Scientists at the National Cancer Institute report that adding a second drug molecule to tamoxifen, the breast cancer drug used successfully for more than 20 years, helps it retain its full strength.
Over time, tamoxifen can lose its effectiveness. But the new molecule, called disulfide benzamide or DIBA, could provide a way to overcome that acquired resistance and restore tamoxifen's effectiveness.
DIBA 'is not a new molecule," noted William Farrar, head of the Cancer Stem Cell Section of the National Cancer Institute's Center for Cancer Research at Frederick, Maryland, and the study's lead author. "It's been around a while.
Farrar's team gave DIBA to mice engineered to develop tamoxifen-resistant tumors and then to human breast cancer cells in the laboratory. Tumor growth slowed in both cases.
Tamoxifen is the standard of care for women who have what's known as "estrogen receptor positive breast cancer." When estrogen binds to the estrogen receptor, a series of events that promote rapid cell division ensues. If that cell happens to be a breast cancer cell, the cascade of events can lead to tumor growth.
Tamoxifen acts to block the effects of estrogen on breast tissue. It is routinely used in advanced breast cancer or as additional therapy after primary treatment for early-stage breast cancer.
In Farrar's study, when DIBA was added to the mix, tamoxifen easily inhibited the growth of breast cancer cells.
DIBA "switches off everything, all the molecular machinery of estrogen receptors, which results in breast cancer cell death," Farrar said, And, in the human breast cancer cell lines, "we got a 90 percent reduction in tumors," he added. In the mice studies, DIBA reduced tumor volume almost 50 percent.
DIBA is what is known as a "lead compound, Farrar said, which means it merely opens the door to suitable drugs. DIBA itself is probably not appropriate for humans, because of solubility problems." Farrar's team will try to develop or find another compound more suitable for human use, fashioning it after the properties of DIBA.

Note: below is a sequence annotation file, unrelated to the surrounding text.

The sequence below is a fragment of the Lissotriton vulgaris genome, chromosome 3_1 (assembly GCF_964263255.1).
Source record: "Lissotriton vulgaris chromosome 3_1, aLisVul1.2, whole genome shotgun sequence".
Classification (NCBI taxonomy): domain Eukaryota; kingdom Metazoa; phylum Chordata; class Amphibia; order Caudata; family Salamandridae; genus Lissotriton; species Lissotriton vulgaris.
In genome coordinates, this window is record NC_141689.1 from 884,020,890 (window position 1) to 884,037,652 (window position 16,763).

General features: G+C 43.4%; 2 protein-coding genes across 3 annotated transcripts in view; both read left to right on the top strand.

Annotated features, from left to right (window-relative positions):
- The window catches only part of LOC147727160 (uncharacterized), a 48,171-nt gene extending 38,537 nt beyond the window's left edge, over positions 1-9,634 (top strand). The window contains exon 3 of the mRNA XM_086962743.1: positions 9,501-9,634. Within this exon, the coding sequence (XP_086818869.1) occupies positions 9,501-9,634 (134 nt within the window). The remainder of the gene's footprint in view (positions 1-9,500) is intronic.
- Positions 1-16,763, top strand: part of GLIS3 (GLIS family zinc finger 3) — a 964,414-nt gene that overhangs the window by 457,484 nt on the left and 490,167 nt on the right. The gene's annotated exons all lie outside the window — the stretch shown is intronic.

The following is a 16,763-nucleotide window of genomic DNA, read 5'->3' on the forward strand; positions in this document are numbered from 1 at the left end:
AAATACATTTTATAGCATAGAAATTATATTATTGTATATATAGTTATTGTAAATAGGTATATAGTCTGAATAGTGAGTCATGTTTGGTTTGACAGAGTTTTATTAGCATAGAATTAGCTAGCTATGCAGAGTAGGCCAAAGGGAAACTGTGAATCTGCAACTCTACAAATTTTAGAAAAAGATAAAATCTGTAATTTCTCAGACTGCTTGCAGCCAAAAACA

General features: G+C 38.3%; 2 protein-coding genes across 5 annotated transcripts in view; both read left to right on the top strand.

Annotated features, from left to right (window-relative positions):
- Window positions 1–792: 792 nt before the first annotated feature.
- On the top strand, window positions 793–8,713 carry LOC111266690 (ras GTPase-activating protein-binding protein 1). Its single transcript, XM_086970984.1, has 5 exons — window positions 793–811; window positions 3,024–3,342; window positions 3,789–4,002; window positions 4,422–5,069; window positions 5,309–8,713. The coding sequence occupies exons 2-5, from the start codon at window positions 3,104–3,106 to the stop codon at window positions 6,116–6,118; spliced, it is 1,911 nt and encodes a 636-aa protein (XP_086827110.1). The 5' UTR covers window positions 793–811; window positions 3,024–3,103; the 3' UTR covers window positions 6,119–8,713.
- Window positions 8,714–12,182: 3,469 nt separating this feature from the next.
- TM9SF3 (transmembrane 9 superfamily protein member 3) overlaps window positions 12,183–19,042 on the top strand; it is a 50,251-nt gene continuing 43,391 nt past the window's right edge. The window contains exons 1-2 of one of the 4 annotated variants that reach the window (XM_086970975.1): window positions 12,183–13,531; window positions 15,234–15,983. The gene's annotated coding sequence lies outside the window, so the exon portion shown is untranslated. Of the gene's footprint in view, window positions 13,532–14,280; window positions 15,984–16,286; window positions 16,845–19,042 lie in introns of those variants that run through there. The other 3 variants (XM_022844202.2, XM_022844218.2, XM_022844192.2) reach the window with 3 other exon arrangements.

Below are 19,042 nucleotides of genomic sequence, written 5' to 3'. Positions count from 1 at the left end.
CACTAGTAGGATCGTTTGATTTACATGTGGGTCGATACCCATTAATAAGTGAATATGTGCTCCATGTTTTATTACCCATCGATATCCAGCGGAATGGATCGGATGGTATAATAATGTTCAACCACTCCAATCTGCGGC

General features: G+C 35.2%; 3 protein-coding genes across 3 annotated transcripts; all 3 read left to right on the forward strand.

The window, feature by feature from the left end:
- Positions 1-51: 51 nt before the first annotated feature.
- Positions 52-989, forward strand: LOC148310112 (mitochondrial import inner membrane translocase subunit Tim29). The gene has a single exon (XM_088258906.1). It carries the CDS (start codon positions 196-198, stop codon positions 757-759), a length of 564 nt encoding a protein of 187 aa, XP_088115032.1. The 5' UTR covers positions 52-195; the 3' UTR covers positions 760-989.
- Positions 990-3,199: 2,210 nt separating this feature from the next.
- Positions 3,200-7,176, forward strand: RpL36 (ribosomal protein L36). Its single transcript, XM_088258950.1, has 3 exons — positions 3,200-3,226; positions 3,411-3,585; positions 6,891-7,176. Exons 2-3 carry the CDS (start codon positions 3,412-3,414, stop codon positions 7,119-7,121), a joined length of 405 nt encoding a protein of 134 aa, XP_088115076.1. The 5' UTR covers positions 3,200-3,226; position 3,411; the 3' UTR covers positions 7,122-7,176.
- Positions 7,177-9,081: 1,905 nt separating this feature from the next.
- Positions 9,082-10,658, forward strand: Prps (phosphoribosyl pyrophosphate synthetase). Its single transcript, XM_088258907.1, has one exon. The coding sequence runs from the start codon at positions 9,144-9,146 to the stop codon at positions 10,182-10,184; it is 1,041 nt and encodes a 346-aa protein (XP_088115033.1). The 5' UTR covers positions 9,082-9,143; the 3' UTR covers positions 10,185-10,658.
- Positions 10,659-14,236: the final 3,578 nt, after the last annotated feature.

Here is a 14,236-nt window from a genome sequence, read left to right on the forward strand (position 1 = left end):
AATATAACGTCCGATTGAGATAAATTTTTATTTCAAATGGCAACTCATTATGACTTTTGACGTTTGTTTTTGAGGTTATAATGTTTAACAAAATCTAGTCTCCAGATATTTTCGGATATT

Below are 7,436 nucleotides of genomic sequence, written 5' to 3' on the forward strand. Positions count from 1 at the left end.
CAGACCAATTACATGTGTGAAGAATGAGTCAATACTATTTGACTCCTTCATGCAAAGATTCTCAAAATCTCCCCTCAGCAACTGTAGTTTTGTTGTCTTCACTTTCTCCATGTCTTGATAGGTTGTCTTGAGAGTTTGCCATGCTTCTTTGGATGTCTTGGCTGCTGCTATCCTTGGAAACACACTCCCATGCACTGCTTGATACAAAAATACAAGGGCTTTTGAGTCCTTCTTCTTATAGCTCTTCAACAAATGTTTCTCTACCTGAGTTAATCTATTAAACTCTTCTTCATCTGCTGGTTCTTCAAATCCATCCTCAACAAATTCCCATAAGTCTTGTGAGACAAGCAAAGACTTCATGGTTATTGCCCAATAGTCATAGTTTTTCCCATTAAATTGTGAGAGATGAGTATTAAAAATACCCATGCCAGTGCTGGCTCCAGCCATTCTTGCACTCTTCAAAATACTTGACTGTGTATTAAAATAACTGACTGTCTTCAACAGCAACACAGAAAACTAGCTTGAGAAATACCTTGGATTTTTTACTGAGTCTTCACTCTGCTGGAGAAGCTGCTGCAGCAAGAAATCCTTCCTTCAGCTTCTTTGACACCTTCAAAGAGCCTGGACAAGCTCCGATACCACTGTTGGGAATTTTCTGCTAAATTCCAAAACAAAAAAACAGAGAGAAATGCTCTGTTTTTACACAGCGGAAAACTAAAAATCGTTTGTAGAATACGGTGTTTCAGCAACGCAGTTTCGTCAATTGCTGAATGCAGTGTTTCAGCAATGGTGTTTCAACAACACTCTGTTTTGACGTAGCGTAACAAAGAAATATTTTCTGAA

As research progresses from the laboratory to human clinical trials, "our goal is to develop a molecule that can be orally administered," Farrar said.
V. Craig Jordan, vice president and scientific director of the medical science division of the Fox Chase Cancer Center in Philadelphia, views the new research as promising. Jordan, known as the "father of tamoxifen," notes that tamoxifen is life-saving but also beset with resistance problems.
For example, Jordan said, "if 100 women had advanced breast cancer, 20 would have estrogen receptor-negative (cancer), and tamoxifen would not be indicated. Eighty would be estrogen receptor or ER positive, and 40 would get an initial response from tamoxifen while 40 would not. Of the 40 [who got a response], ultimately all would get acquired resistance. It would take two to five years for that to happen."
According to Jordan, members of the NCI team "have created an opportunity to move from the laboratory to the clinic. Eventually, he said, a DIBA-like compound might boost responses in those who acquired tamoxifen resistance and perhaps in those who initially did not respond to tamoxifen.
The current research, however, focused only on acquired resistance, not initial or intrinsic resistance, he added.
Next, the compound or a similar compound must be tested in humans, Jordan said.